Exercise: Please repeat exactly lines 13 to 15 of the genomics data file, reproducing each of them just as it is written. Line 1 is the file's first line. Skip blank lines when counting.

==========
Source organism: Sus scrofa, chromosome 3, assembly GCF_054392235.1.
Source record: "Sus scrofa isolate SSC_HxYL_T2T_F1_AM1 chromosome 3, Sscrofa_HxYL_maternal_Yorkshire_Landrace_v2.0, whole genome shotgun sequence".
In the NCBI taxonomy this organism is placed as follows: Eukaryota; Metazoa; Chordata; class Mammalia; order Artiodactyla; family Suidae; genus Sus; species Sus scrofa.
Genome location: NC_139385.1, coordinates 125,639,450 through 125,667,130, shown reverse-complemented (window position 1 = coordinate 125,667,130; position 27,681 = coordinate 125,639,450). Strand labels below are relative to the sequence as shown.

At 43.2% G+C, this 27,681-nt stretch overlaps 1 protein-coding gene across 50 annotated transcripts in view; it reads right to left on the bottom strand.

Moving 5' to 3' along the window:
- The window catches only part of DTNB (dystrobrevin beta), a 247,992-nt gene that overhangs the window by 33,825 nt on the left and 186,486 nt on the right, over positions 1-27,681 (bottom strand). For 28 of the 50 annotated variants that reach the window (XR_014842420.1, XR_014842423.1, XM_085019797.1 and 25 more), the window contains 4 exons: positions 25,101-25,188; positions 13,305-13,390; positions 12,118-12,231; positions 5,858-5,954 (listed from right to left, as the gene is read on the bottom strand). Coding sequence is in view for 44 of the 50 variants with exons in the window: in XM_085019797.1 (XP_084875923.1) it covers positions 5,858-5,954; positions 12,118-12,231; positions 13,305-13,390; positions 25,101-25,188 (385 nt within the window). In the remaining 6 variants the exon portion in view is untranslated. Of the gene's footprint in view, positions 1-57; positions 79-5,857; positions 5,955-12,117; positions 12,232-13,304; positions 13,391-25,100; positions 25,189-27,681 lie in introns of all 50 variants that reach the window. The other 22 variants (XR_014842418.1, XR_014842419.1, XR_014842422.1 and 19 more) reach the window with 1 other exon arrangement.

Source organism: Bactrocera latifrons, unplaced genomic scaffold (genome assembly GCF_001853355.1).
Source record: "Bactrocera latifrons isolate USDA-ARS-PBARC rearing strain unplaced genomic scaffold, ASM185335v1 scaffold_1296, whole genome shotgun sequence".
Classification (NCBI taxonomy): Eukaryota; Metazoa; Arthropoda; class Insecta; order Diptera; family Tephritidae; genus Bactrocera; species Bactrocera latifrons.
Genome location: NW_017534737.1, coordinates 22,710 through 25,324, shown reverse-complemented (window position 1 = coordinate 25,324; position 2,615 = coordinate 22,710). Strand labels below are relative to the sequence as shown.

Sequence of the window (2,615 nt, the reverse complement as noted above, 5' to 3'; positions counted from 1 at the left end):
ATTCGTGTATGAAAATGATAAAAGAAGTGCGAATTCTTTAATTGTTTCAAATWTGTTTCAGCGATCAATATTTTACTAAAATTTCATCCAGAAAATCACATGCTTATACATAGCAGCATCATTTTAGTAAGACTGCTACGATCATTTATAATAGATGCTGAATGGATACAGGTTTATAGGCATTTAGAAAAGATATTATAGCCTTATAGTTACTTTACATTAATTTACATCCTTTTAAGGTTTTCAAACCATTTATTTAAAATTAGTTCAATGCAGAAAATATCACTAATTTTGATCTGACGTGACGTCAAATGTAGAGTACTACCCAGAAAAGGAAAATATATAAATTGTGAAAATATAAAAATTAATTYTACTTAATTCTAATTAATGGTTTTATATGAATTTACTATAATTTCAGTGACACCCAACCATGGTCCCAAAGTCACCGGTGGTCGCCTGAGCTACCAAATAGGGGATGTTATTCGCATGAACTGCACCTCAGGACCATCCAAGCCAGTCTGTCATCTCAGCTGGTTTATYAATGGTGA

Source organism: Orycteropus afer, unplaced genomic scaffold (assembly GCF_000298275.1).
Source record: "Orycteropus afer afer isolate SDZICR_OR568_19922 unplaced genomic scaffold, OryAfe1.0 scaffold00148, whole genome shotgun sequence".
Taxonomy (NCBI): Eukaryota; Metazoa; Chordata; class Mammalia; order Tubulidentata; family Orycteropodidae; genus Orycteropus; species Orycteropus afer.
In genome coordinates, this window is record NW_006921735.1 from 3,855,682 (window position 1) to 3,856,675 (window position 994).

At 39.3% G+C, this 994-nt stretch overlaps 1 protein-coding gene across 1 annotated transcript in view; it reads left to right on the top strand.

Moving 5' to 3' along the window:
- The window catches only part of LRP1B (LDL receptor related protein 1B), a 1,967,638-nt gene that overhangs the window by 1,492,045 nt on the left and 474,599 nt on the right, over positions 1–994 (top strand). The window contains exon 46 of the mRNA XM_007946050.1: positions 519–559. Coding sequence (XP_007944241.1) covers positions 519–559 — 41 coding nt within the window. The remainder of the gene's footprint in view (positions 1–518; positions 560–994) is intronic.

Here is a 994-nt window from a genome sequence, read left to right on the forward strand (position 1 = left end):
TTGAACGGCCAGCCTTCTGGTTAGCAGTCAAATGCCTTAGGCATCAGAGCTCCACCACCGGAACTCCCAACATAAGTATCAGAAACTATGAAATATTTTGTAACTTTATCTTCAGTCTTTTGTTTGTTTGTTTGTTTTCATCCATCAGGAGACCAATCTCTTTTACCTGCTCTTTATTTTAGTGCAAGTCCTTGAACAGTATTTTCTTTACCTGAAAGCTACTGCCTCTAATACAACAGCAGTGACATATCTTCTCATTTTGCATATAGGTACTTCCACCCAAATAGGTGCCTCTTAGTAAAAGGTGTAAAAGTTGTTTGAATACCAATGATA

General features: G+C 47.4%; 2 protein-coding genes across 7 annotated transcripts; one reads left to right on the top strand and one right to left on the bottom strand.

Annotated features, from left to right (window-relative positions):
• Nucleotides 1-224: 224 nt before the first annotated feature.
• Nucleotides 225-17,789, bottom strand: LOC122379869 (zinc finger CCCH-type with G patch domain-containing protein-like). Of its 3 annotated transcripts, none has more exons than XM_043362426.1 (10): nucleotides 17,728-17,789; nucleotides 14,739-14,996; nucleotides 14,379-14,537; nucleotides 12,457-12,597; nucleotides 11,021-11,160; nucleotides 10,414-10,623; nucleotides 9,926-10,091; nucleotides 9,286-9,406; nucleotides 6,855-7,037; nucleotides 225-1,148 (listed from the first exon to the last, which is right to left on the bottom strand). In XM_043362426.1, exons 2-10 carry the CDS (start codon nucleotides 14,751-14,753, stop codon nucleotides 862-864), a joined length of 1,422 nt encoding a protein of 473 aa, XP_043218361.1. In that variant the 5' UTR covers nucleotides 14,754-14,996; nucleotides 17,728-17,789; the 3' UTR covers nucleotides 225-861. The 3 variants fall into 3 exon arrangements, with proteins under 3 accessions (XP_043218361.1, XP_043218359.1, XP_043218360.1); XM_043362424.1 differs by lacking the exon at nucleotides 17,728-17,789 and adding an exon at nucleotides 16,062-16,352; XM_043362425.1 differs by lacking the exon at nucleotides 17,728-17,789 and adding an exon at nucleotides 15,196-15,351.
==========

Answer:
ATTCGTGTATGAAAATGATAAAAGAAGTGCGAATTCTTTAATTGTTTCAAATWTGTTTCAGCGATCAATATTTTACTAAAATTTCATCCAGAAAATCACATGCTTATACATAGCAGCATCATTTTAGTAAGACTGCTACGATCATTTATAATAGATGCTGAATGGATACAGGTTTATAGGCATTTAGAAAAGATATTATAGCCTTATAGTTACTTTACATTAATTTACATCCTTTTAAGGTTTTCAAACCATTTATTTAAAATTAGTTCAATGCAGAAAATATCACTAATTTTGATCTGACGTGACGTCAAATGTAGAGTACTACCCAGAAAAGGAAAATATATAAATTGTGAAAATATAAAAATTAATTYTACTTAATTCTAATTAATGGTTTTATATGAATTTACTATAATTTCAGTGACACCCAACCATGGTCCCAAAGTCACCGGTGGTCGCCTGAGCTACCAAATAGGGGATGTTATTCGCATGAACTGCACCTCAGGACCATCCAAGCCAGTCTGTCATCTCAGCTGGTTTATYAATGGTGA

Source organism: Orycteropus afer, unplaced genomic scaffold (assembly GCF_000298275.1).
Source record: "Orycteropus afer afer isolate SDZICR_OR568_19922 unplaced genomic scaffold, OryAfe1.0 scaffold00148, whole genome shotgun sequence".